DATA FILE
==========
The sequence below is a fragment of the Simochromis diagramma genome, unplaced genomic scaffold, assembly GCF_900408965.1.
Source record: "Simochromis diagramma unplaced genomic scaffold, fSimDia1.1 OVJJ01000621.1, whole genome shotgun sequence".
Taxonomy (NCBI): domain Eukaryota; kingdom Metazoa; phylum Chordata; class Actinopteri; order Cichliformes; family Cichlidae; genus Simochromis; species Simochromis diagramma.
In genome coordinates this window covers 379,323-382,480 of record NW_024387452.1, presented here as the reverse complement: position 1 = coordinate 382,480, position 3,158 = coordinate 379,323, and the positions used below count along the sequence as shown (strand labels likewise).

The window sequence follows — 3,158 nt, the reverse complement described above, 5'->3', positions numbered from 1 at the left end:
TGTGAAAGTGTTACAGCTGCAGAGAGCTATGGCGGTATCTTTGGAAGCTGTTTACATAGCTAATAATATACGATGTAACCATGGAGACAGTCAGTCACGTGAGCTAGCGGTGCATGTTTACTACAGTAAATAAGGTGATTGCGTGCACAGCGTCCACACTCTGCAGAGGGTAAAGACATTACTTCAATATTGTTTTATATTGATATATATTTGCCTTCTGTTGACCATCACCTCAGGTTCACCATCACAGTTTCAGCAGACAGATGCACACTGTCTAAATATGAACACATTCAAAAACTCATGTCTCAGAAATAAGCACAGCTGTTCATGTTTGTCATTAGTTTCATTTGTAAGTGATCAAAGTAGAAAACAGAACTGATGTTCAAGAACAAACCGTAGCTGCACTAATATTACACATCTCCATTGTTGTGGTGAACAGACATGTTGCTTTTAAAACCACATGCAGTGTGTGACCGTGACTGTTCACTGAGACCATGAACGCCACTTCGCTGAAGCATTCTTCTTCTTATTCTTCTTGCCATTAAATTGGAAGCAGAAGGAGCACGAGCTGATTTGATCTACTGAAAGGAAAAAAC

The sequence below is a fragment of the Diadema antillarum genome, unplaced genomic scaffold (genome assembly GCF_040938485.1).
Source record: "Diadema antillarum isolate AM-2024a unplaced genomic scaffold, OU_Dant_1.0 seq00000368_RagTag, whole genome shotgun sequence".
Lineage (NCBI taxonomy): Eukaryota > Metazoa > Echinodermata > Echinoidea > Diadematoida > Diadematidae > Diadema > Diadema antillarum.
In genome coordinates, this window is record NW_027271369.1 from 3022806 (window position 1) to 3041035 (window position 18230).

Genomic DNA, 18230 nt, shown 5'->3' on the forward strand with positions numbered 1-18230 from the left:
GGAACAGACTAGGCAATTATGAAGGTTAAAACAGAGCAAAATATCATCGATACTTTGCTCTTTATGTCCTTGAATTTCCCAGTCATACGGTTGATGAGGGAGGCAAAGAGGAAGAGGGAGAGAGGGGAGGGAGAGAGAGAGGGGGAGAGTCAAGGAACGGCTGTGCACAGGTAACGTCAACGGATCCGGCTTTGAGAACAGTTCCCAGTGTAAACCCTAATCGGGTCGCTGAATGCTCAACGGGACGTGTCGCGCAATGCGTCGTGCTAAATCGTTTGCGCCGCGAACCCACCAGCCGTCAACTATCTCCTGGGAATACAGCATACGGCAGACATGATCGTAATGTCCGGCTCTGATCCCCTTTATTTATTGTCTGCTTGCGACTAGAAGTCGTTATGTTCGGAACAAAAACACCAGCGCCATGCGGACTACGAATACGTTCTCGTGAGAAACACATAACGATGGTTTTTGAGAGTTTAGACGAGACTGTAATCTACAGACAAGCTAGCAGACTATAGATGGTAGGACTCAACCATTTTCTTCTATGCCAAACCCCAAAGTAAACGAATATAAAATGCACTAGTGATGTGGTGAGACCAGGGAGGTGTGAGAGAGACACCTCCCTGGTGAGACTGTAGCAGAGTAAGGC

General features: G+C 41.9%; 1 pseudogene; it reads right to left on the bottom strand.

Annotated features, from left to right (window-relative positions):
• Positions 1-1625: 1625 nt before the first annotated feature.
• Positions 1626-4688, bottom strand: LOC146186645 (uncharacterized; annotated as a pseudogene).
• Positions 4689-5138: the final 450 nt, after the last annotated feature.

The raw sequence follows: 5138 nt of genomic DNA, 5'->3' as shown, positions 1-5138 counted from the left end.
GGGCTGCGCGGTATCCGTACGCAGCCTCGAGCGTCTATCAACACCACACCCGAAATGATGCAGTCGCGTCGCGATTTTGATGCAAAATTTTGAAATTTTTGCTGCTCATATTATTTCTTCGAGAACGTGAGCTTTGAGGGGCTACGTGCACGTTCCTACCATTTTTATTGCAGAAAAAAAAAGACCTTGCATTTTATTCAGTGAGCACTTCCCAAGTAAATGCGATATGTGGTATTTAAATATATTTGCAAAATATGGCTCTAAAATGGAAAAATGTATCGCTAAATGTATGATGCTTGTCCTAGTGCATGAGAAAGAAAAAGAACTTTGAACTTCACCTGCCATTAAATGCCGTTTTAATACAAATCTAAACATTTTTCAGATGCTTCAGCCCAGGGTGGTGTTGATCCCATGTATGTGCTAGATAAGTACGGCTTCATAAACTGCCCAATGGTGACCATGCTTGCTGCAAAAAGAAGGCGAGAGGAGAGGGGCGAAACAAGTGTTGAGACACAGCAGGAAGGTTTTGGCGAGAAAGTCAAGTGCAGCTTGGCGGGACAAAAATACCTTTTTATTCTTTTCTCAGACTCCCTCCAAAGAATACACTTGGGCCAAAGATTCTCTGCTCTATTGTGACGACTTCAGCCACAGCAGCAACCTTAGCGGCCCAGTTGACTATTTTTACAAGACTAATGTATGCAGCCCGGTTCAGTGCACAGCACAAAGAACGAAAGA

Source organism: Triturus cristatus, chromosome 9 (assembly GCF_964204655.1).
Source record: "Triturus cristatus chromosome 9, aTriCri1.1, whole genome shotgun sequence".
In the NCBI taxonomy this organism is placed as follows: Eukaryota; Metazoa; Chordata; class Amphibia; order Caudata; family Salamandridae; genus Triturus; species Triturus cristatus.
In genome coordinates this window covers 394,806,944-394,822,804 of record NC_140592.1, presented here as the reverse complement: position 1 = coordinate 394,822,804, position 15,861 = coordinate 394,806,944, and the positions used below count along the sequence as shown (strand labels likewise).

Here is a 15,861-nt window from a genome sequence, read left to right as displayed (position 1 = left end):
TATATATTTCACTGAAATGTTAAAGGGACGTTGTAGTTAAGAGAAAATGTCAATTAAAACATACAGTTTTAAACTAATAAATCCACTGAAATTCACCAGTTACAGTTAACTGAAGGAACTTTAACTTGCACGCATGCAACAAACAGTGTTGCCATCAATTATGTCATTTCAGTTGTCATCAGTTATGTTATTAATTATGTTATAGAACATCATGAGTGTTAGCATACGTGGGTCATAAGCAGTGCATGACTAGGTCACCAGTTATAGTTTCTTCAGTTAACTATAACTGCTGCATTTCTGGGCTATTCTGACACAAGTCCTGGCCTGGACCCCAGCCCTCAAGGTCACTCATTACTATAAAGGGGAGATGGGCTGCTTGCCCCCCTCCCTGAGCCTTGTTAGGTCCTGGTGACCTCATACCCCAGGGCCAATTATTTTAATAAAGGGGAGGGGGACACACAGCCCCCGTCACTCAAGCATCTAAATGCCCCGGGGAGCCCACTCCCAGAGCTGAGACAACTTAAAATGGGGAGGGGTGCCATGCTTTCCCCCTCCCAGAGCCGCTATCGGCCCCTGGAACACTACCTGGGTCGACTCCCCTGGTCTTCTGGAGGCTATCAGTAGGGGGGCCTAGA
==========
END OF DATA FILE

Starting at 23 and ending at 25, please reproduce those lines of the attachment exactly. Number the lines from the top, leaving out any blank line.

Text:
In genome coordinates this window covers 394,806,944-394,822,804 of record NC_140592.1, presented here as the reverse complement: position 1 = coordinate 394,822,804, position 15,861 = coordinate 394,806,944, and the positions used below count along the sequence as shown (strand labels likewise).

Here is a 15,861-nt window from a genome sequence, read left to right as displayed (position 1 = left end):
TATATATTTCACTGAAATGTTAAAGGGACGTTGTAGTTAAGAGAAAATGTCAATTAAAACATACAGTTTTAAACTAATAAATCCACTGAAATTCACCAGTTACAGTTAACTGAAGGAACTTTAACTTGCACGCATGCAACAAACAGTGTTGCCATCAATTATGTCATTTCAGTTGTCATCAGTTATGTTATTAATTATGTTATAGAACATCATGAGTGTTAGCATACGTGGGTCATAAGCAGTGCATGACTAGGTCACCAGTTATAGTTTCTTCAGTTAACTATAACTGCTGCATTTCTGGGCTATTCTGACACAAGTCCTGGCCTGGACCCCAGCCCTCAAGGTCACTCATTACTATAAAGGGGAGATGGGCTGCTTGCCCCCCTCCCTGAGCCTTGTTAGGTCCTGGTGACCTCATACCCCAGGGCCAATTATTTTAATAAAGGGGAGGGGGACACACAGCCCCCGTCACTCAAGCATCTAAATGCCCCGGGGAGCCCACTCCCAGAGCTGAGACAACTTAAAATGGGGAGGGGTGCCATGCTTTCCCCCTCCCAGAGCCGCTATCGGCCCCTGGAACACTACCTGGGTCGACTCCCCTGGTCTTCTGGAGGCTATCAGTAGGGGGGCCTAGA